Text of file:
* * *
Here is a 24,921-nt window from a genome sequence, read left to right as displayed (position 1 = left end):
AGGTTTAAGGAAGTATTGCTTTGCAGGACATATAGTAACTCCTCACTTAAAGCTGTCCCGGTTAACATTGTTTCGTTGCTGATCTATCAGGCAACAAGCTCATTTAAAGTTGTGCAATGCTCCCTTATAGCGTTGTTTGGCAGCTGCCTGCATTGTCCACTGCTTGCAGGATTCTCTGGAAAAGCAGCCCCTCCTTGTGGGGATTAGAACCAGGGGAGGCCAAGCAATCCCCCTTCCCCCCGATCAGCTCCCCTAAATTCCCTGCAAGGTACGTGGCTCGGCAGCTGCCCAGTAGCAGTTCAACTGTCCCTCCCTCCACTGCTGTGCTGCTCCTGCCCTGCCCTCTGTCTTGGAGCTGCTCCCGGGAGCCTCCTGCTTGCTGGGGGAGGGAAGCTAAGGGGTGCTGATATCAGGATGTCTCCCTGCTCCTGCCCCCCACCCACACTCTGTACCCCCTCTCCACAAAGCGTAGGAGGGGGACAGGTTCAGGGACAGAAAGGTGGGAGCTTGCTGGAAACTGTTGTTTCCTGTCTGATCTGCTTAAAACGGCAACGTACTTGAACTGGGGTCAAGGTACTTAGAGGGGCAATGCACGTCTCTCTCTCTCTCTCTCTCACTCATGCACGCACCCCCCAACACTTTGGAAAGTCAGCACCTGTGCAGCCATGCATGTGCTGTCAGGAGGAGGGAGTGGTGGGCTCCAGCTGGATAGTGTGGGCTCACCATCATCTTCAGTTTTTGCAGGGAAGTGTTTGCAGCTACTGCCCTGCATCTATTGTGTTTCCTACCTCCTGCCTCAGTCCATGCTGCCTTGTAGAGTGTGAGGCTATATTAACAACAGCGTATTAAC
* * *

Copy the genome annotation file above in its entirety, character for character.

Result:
Here is a 24,921-nt window from a genome sequence, read left to right as displayed (position 1 = left end):
AGGTTTAAGGAAGTATTGCTTTGCAGGACATATAGTAACTCCTCACTTAAAGCTGTCCCGGTTAACATTGTTTCGTTGCTGATCTATCAGGCAACAAGCTCATTTAAAGTTGTGCAATGCTCCCTTATAGCGTTGTTTGGCAGCTGCCTGCATTGTCCACTGCTTGCAGGATTCTCTGGAAAAGCAGCCCCTCCTTGTGGGGATTAGAACCAGGGGAGGCCAAGCAATCCCCCTTCCCCCCGATCAGCTCCCCTAAATTCCCTGCAAGGTACGTGGCTCGGCAGCTGCCCAGTAGCAGTTCAACTGTCCCTCCCTCCACTGCTGTGCTGCTCCTGCCCTGCCCTCTGTCTTGGAGCTGCTCCCGGGAGCCTCCTGCTTGCTGGGGGAGGGAAGCTAAGGGGTGCTGATATCAGGATGTCTCCCTGCTCCTGCCCCCCACCCACACTCTGTACCCCCTCTCCACAAAGCGTAGGAGGGGGACAGGTTCAGGGACAGAAAGGTGGGAGCTTGCTGGAAACTGTTGTTTCCTGTCTGATCTGCTTAAAACGGCAACGTACTTGAACTGGGGTCAAGGTACTTAGAGGGGCAATGCACGTCTCTCTCTCTCTCTCTCTCACTCATGCACGCACCCCCCAACACTTTGGAAAGTCAGCACCTGTGCAGCCATGCATGTGCTGTCAGGAGGAGGGAGTGGTGGGCTCCAGCTGGATAGTGTGGGCTCACCATCATCTTCAGTTTTTGCAGGGAAGTGTTTGCAGCTACTGCCCTGCATCTATTGTGTTTCCTACCTCCTGCCTCAGTCCATGCTGCCTTGTAGAGTGTGAGGCTATATTAACAACAGCGTATTAAC